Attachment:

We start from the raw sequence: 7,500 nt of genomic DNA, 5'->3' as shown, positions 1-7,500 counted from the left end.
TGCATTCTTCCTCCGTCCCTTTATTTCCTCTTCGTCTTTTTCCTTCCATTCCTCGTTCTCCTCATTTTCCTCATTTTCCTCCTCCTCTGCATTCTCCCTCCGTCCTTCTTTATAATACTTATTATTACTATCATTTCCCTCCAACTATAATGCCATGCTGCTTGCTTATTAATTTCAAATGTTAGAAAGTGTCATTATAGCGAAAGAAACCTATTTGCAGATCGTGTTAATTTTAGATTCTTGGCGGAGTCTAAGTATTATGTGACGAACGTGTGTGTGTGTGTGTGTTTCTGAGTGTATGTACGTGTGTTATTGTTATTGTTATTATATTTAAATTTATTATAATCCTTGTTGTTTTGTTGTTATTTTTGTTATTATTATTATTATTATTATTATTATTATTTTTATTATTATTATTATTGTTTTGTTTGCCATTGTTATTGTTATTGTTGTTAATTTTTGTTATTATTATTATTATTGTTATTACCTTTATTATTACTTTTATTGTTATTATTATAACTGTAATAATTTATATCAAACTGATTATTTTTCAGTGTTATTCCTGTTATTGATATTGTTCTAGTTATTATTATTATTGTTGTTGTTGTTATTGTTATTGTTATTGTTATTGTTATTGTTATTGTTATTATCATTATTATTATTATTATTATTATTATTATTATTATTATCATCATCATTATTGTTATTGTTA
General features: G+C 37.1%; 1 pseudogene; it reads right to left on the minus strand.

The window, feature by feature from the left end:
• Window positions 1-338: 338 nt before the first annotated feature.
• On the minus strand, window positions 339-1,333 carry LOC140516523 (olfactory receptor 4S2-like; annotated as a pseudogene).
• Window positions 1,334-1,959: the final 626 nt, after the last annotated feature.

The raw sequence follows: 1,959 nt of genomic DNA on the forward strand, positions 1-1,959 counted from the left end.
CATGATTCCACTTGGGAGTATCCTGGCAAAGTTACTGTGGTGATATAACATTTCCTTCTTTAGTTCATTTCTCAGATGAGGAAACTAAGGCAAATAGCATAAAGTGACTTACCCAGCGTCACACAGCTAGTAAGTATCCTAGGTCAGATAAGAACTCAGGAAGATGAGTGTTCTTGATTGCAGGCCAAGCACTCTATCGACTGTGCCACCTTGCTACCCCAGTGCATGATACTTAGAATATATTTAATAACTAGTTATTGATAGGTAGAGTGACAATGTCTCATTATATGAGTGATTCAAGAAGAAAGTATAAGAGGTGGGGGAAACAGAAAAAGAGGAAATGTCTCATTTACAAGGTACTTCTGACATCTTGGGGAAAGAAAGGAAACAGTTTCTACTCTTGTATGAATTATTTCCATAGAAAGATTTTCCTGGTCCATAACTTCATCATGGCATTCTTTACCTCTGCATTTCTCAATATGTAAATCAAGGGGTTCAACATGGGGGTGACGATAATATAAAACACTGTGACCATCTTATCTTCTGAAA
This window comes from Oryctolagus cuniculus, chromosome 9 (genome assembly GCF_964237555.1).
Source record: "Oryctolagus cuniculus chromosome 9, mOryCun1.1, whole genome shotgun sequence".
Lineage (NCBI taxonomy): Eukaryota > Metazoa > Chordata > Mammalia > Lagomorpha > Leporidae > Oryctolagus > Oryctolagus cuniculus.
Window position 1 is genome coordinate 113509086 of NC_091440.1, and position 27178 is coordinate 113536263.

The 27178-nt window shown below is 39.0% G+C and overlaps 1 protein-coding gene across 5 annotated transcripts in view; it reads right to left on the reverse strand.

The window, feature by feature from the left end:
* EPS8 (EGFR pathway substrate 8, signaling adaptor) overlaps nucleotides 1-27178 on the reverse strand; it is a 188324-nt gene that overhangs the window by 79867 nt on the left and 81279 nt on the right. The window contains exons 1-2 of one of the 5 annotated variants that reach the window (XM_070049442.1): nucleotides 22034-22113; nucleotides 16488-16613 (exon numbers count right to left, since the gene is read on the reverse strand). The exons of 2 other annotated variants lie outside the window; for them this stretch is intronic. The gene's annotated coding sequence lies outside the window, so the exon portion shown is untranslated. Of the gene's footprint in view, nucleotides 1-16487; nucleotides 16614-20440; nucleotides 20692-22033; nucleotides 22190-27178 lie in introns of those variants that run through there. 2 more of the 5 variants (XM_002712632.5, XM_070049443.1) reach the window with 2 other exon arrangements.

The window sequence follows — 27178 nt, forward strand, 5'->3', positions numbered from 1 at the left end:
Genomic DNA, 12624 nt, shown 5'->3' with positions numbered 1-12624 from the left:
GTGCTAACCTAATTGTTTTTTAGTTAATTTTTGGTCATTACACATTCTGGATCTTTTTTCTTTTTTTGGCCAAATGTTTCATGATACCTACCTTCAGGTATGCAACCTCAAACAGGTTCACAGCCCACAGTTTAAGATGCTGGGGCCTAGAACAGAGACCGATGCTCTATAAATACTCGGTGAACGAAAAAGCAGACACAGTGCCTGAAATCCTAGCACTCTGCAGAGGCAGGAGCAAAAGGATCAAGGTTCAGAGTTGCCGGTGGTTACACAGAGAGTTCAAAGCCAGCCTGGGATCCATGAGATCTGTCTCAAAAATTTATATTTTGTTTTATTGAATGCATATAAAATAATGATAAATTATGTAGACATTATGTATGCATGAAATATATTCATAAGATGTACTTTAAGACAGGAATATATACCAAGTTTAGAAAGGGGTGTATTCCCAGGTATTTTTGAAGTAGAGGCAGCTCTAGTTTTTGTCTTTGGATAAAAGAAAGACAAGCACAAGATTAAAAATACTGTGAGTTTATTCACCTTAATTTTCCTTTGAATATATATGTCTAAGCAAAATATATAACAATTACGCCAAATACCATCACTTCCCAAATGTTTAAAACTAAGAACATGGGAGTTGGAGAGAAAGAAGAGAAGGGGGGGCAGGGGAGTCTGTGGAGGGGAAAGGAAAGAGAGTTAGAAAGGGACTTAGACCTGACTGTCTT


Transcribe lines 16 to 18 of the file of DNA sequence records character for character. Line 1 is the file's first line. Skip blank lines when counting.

* EPS8 (EGFR pathway substrate 8, signaling adaptor) overlaps nucleotides 1-27178 on the reverse strand; it is a 188324-nt gene that overhangs the window by 79867 nt on the left and 81279 nt on the right. The window contains exons 1-2 of one of the 5 annotated variants that reach the window (XM_070049442.1): nucleotides 22034-22113; nucleotides 16488-16613 (exon numbers count right to left, since the gene is read on the reverse strand). The exons of 2 other annotated variants lie outside the window; for them this stretch is intronic. The gene's annotated coding sequence lies outside the window, so the exon portion shown is untranslated. Of the gene's footprint in view, nucleotides 1-16487; nucleotides 16614-20440; nucleotides 20692-22033; nucleotides 22190-27178 lie in introns of those variants that run through there. 2 more of the 5 variants (XM_002712632.5, XM_070049443.1) reach the window with 2 other exon arrangements.

The window sequence follows — 27178 nt, forward strand, 5'->3', positions numbered from 1 at the left end:
Genomic DNA, 12624 nt, shown 5'->3' with positions numbered 1-12624 from the left: